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Aaron David Miller

The New York Times gives Paul Wolfowitz a platform to criticize Trump on the withdrawal from Syria, and the fight against ISIS, without saying a word about the roots of ISIS in the destruction that his project of invading Iraq wrought throughout the region. Wolfowitz should be on trial for major war crimes, Helena Cobban writes, not featured in the New York Times.

Alice Rothchild visits a church in Amman that has gained a regional reputation for caring for refugees from Syria and Iraq, many of whom fled ISIS atrocities and are afraid to return. “Forty percent of the women are widows and many refugees have experienced unimaginably severe and chronic trauma from abuse.”

Trump’s decision to pull troops from Syria is “foreign policy malpractice,” says Michele Flournoy, Hillary Clinton’s would-be defense secretary, echoing the D.C. establishment’s horror at Trump’s fulfillment of a campaign promise. Sadly, the realists and leftwingers who have an alternative vision for US foreign policy in the wake of the Iraq disaster and the Syrian civil war have been exiled by the media.

“We in Jerusalem have just experienced an unprovoked terrorist attack, a murderous attack that claimed the lives of four young Israelis and wounded others”, said Israeli PM Benjamin Netanyahu in a statement right after the car ramming attack in East Jerusalem two days ago. But is an attack on military personnel in occupied territory a terror attack? Jonathan Ofir writes, “By such rhetoric, Netanyahu blurs the distinction between military and civilian targets, a principle which is very important in the distinctions concerning terror. When we sum up the whole of the setting, what we actually have is a Palestinian under occupation, targeting a gathering which is rather exclusively manned by soldiers, military representatives of the army that is occupying him. All this falls, prima facie, within the distinctions regarding legitimate resistance to occupation. It does not matter how ugly it looks, we cannot without critical appraisal of the context just call it ‘terror.'”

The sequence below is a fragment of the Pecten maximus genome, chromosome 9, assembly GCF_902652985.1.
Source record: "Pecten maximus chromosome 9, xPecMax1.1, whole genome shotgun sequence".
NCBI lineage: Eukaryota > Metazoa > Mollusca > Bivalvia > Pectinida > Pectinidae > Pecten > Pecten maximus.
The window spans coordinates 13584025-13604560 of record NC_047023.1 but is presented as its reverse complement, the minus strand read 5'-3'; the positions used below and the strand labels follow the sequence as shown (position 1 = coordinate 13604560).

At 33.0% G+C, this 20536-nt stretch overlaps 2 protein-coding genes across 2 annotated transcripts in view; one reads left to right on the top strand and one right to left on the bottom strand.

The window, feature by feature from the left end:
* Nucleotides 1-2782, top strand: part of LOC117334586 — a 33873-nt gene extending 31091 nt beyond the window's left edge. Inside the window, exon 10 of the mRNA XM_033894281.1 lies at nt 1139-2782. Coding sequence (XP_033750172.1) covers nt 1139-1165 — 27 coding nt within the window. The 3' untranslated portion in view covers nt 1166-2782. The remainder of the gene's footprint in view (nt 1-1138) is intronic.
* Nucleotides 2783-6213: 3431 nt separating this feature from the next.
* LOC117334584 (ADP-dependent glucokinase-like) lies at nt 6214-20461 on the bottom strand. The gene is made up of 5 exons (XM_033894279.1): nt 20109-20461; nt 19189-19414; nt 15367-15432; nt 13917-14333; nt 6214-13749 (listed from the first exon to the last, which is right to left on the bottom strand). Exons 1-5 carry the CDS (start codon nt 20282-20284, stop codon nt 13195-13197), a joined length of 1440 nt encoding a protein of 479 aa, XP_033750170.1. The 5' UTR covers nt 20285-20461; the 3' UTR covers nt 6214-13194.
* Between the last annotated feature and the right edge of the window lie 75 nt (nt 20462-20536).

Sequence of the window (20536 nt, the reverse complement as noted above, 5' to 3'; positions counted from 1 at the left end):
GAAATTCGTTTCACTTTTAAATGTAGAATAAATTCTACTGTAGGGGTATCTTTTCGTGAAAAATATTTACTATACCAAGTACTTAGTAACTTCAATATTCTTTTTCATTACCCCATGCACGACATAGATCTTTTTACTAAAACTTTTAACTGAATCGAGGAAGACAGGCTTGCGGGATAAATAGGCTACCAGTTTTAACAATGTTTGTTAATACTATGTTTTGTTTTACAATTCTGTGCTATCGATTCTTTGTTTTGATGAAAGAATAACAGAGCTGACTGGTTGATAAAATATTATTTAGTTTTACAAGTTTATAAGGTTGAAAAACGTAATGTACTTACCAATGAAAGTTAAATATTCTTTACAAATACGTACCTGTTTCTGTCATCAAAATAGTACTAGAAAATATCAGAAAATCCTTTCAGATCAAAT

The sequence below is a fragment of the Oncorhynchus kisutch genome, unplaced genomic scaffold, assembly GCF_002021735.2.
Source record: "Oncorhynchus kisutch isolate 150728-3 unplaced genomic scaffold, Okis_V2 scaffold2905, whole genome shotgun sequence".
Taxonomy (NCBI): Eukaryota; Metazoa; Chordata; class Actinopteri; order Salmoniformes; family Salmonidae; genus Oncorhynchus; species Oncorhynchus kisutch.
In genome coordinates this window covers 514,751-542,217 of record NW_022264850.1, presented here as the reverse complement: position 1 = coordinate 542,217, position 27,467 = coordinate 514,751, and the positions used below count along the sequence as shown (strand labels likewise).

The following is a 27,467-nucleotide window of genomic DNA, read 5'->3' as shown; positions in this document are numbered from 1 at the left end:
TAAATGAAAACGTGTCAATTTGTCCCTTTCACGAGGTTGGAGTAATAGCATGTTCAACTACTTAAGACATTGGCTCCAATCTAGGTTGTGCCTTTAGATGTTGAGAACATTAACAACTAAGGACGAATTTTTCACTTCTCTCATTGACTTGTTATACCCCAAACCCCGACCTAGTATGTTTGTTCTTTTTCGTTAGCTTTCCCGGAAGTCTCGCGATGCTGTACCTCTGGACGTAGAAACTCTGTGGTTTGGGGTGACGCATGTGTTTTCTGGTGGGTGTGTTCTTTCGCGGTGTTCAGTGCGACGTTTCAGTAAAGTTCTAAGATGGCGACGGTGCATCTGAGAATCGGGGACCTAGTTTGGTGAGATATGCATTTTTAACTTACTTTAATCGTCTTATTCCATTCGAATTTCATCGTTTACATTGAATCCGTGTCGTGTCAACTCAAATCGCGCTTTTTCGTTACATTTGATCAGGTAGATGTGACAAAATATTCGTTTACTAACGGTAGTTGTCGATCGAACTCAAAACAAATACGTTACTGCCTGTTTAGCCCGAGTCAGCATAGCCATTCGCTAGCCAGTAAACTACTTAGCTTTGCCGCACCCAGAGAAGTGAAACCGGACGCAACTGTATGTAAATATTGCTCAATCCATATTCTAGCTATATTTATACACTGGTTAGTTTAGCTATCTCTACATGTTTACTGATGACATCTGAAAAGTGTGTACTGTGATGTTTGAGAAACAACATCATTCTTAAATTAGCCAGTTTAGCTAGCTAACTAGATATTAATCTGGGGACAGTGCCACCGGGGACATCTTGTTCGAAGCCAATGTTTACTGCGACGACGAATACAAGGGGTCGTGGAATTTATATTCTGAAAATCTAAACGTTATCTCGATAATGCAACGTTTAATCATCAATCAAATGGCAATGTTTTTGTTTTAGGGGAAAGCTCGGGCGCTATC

After the tragic events in Paris on Friday where gunmen affiliated with the Islamic State or ISIS killed at least 140 in separate and coordinated attacks, Israel’s Prime Minister Benjamin Netanyahu called on world leaders to condemn acts of “terrorism” and “radical Islam” perpetrated by Palestinians, claiming “the terrorists who attack us have the same murderous intent as those in Paris.”

On April 1, 2015 armed groups belonging to the Islamic State of Iraq and Syria (ISIS) launched an attack on Yarmouk refugee camp in Damascus, , which is the largest Palestinian refugee community in Syria. The Jafra Foundation for Youth Development and Relief which operates on the ground in Yarmouk compiled this timeline of the attack from people who witnessed the unfolding events first hand.

At the height of the Gaza onslaught in July, Netanyahu’s right-hand man met with a group of journalists in Jerusalem to equate Hamas with ISIS. The latest Israeli rhetoric is overheated: Both organizations seek to establish an Islamic caliphate, both “educate (read: brainwash) children to sanctify death and to die as a martyr (shahid) in jihad.” Oh and Hamas is global, but Boko Haram isn’t.